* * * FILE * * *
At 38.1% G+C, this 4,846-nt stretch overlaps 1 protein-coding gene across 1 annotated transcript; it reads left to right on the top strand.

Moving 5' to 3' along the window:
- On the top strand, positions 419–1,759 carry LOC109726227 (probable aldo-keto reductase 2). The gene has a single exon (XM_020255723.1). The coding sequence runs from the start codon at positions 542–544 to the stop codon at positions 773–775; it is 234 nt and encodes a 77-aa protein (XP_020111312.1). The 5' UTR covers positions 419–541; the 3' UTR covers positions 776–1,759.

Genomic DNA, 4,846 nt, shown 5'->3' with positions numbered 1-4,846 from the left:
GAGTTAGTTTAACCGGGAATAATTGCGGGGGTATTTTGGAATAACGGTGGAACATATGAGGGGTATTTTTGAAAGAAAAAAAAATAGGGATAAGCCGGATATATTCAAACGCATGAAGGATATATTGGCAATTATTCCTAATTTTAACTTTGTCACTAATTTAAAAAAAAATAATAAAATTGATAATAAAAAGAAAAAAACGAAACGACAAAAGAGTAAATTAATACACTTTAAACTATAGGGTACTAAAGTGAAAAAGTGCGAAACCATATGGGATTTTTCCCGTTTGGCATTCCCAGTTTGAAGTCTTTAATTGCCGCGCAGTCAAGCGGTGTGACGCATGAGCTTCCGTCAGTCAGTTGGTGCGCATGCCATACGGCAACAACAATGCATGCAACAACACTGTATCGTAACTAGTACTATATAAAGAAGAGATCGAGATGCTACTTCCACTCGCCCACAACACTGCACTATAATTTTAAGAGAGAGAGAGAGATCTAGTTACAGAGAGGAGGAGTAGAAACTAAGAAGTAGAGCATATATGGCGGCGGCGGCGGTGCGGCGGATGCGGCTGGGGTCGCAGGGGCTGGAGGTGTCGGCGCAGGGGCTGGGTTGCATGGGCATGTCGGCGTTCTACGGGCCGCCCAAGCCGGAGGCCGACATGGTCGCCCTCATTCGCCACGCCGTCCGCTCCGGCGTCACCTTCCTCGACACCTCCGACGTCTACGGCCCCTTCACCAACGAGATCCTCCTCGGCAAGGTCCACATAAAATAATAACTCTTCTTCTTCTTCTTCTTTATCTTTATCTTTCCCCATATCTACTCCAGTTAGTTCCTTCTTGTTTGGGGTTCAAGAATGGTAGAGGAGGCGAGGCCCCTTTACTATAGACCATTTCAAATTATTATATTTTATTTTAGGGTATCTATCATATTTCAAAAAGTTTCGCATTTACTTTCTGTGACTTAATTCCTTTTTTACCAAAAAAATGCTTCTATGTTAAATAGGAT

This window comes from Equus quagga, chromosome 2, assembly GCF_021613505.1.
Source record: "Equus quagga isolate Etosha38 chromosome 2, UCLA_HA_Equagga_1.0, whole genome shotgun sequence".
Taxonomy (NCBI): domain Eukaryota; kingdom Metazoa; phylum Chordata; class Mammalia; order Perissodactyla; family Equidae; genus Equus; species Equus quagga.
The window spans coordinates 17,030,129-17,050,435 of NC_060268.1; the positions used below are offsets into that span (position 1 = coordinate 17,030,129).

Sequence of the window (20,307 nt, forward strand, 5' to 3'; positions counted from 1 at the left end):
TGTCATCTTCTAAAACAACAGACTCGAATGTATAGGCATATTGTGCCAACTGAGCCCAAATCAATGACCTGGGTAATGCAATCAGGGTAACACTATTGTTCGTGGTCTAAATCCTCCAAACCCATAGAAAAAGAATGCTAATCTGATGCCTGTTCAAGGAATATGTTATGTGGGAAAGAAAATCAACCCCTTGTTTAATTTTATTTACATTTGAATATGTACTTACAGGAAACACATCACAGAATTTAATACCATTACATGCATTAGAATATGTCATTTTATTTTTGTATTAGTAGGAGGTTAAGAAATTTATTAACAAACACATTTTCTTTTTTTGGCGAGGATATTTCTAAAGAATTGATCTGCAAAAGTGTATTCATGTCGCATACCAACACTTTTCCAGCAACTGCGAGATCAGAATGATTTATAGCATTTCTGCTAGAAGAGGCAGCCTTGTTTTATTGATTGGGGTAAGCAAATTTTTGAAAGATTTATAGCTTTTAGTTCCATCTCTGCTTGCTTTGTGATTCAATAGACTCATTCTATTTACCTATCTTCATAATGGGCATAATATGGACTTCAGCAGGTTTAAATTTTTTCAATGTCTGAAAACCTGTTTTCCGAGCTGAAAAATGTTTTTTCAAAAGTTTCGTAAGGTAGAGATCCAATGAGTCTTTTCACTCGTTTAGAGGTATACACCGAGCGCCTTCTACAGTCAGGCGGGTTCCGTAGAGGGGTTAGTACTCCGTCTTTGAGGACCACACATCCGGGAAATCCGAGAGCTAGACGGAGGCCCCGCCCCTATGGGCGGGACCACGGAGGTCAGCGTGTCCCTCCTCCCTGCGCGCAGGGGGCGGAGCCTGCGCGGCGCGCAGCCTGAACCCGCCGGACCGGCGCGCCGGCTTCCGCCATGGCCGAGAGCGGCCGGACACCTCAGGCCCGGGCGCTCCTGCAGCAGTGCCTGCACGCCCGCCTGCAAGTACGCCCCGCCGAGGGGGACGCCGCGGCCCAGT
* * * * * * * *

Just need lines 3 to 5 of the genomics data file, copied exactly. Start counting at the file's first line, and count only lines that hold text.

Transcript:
- On the top strand, positions 419–1,759 carry LOC109726227 (probable aldo-keto reductase 2). The gene has a single exon (XM_020255723.1). The coding sequence runs from the start codon at positions 542–544 to the stop codon at positions 773–775; it is 234 nt and encodes a 77-aa protein (XP_020111312.1). The 5' UTR covers positions 419–541; the 3' UTR covers positions 776–1,759.

Genomic DNA, 4,846 nt, shown 5'->3' with positions numbered 1-4,846 from the left:
GAGTTAGTTTAACCGGGAATAATTGCGGGGGTATTTTGGAATAACGGTGGAACATATGAGGGGTATTTTTGAAAGAAAAAAAAATAGGGATAAGCCGGATATATTCAAACGCATGAAGGATATATTGGCAATTATTCCTAATTTTAACTTTGTCACTAATTTAAAAAAAAATAATAAAATTGATAATAAAAAGAAAAAAACGAAACGACAAAAGAGTAAATTAATACACTTTAAACTATAGGGTACTAAAGTGAAAAAGTGCGAAACCATATGGGATTTTTCCCGTTTGGCATTCCCAGTTTGAAGTCTTTAATTGCCGCGCAGTCAAGCGGTGTGACGCATGAGCTTCCGTCAGTCAGTTGGTGCGCATGCCATACGGCAACAACAATGCATGCAACAACACTGTATCGTAACTAGTACTATATAAAGAAGAGATCGAGATGCTACTTCCACTCGCCCACAACACTGCACTATAATTTTAAGAGAGAGAGAGAGATCTAGTTACAGAGAGGAGGAGTAGAAACTAAGAAGTAGAGCATATATGGCGGCGGCGGCGGTGCGGCGGATGCGGCTGGGGTCGCAGGGGCTGGAGGTGTCGGCGCAGGGGCTGGGTTGCATGGGCATGTCGGCGTTCTACGGGCCGCCCAAGCCGGAGGCCGACATGGTCGCCCTCATTCGCCACGCCGTCCGCTCCGGCGTCACCTTCCTCGACACCTCCGACGTCTACGGCCCCTTCACCAACGAGATCCTCCTCGGCAAGGTCCACATAAAATAATAACTCTTCTTCTTCTTCTTCTTTATCTTTATCTTTCCCCATATCTACTCCAGTTAGTTCCTTCTTGTTTGGGGTTCAAGAATGGTAGAGGAGGCGAGGCCCCTTTACTATAGACCATTTCAAATTATTATATTTTATTTTAGGGTATCTATCATATTTCAAAAAGTTTCGCATTTACTTTCTGTGACTTAATTCCTTTTTTACCAAAAAAATGCTTCTATGTTAAATAGGAT